By Derek Kevra
FOX 2 Meteorologist
(WJBK) -- You likely heard the term "polar vortex" a lot… but do you know what it really means? Let's jump into a little science lesson.
The polar vortex is nothing new. In fact, quite the opposite. Ever since we've had weather, we've had the polar vortex. In the simplest terms, it is an area of low pressure high in the atmosphere that rests over the North Pole (in fact, over the South Pole too). It is always there and gets strongest in the winter.
Obviously the air in the polar vortex is quite cold (duh). From time to time, the polar vortex will be forced from its normal position and move south. Likewise, a chuck of the cold air may break free and travel south. Whatever the case, the outcome is the same… polar air infiltrates southern regions.
A couple weeks ago the second scenario happened: a big chunk of very cold air broke off and moved our way. It stuck around for about 48 hours before kicking east. This time around a different situation is setting up. Is it technically a "polar vortex"? Well, no, not really. But it's still quite interesting to talk about.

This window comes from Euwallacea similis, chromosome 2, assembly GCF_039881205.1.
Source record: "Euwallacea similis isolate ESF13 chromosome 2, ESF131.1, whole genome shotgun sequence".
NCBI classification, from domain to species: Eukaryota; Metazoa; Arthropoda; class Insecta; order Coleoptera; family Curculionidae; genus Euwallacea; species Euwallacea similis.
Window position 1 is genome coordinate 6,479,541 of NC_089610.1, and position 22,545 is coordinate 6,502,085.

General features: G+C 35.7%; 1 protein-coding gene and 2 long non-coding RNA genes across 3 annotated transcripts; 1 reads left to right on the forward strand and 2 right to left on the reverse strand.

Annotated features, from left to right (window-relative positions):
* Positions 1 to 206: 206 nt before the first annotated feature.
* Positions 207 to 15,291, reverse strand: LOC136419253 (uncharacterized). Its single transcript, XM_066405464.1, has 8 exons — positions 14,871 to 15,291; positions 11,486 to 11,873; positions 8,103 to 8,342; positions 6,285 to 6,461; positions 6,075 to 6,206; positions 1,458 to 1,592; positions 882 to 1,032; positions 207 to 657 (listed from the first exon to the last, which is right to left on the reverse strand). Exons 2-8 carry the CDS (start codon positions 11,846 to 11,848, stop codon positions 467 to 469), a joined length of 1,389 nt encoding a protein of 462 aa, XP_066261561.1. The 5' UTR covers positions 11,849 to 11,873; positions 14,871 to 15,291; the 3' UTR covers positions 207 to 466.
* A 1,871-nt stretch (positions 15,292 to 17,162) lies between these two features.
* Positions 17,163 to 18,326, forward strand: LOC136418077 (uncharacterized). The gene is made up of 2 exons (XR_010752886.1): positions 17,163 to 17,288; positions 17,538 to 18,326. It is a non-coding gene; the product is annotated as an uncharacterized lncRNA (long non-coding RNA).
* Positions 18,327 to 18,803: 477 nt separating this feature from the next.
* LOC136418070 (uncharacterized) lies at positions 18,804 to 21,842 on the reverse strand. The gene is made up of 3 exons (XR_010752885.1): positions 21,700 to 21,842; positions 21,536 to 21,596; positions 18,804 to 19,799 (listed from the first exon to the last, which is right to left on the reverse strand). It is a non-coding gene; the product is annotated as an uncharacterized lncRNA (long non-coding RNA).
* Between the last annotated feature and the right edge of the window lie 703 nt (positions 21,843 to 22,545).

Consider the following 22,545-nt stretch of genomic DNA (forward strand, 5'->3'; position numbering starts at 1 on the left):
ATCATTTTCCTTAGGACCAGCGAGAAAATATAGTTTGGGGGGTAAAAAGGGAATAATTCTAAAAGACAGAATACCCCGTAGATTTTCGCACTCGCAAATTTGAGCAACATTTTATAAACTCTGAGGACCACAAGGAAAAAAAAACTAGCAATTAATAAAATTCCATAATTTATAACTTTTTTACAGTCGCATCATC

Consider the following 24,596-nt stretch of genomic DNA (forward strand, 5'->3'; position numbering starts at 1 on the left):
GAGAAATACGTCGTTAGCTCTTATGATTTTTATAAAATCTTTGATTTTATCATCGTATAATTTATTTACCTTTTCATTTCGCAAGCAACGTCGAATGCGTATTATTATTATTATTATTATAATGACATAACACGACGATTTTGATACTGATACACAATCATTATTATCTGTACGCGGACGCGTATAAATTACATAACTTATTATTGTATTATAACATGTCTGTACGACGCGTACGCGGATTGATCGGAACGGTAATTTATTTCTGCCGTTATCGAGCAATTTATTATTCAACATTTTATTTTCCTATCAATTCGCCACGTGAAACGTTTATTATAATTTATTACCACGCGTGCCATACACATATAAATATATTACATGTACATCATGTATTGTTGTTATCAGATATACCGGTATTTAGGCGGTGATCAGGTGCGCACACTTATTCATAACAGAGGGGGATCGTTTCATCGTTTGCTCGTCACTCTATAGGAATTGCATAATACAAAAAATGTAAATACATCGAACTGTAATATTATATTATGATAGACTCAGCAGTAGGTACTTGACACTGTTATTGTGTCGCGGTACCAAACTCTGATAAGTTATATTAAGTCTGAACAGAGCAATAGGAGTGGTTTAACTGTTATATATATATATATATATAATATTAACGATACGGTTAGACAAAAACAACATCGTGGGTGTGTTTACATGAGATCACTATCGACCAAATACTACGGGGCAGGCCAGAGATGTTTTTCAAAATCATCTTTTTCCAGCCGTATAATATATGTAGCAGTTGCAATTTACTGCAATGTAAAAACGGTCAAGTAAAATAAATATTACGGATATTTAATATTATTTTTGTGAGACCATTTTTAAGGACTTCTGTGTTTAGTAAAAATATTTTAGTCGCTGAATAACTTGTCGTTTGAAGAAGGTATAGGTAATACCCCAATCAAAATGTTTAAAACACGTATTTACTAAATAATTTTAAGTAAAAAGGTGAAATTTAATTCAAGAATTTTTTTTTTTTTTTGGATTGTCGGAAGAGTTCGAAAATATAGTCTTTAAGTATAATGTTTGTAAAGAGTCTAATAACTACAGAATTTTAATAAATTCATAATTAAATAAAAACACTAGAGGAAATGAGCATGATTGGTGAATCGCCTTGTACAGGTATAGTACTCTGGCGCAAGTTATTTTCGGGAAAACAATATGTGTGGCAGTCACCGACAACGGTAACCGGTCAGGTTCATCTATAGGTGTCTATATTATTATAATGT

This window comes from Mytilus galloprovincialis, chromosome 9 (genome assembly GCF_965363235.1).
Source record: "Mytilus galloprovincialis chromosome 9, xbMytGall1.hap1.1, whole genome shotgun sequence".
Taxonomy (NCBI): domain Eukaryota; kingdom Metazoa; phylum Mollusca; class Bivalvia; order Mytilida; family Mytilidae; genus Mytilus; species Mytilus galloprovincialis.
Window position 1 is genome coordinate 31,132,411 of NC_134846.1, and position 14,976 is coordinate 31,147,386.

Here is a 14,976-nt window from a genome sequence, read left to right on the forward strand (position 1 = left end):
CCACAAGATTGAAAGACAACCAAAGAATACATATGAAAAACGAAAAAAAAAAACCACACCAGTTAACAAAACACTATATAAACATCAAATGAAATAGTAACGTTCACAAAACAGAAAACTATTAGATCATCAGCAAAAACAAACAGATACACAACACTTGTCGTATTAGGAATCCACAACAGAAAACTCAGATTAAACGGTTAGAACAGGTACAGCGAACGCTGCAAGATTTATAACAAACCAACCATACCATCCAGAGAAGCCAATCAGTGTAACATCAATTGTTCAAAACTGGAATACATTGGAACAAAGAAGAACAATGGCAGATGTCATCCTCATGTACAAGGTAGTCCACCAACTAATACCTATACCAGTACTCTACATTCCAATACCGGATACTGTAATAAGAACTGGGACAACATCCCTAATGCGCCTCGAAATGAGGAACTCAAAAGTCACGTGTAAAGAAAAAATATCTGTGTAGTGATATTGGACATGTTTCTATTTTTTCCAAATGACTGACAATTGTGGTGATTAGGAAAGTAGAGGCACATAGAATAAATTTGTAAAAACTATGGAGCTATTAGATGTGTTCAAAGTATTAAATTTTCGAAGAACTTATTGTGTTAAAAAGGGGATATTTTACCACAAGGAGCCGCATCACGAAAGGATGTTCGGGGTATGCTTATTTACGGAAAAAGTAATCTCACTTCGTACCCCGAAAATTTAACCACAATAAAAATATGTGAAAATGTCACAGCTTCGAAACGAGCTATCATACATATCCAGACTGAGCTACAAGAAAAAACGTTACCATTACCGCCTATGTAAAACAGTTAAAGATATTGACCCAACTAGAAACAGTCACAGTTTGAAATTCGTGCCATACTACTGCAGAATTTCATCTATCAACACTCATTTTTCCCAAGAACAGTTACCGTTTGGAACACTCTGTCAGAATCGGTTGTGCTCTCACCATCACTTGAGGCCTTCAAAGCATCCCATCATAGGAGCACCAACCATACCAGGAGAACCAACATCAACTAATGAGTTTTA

Surrounding the polar vortex is a lot of cold air that is technically different than that of the P.V. (See the image below)
This week an area of high pressure is building in the Pacific Northwest (topical joke: nothing to do with Richard Sherman! Ok, I'm done) which is pushing the jet stream north.
As it does this it is allowing the arctic Canadian air to flood south, making for a cold snap.
The problem this time around is some strong high pressure in the Atlantic Ocean is keeping the cold air bottled up right over us. Think of it as a sandwich… the high pressure is the bread, keeping the cold air (which is, say sliced turkey) held in place directly over us.
This is the reason we are in for a prolonged cold snap this time around. Morning lows all the way through Friday will range between -5 and 5 degrees.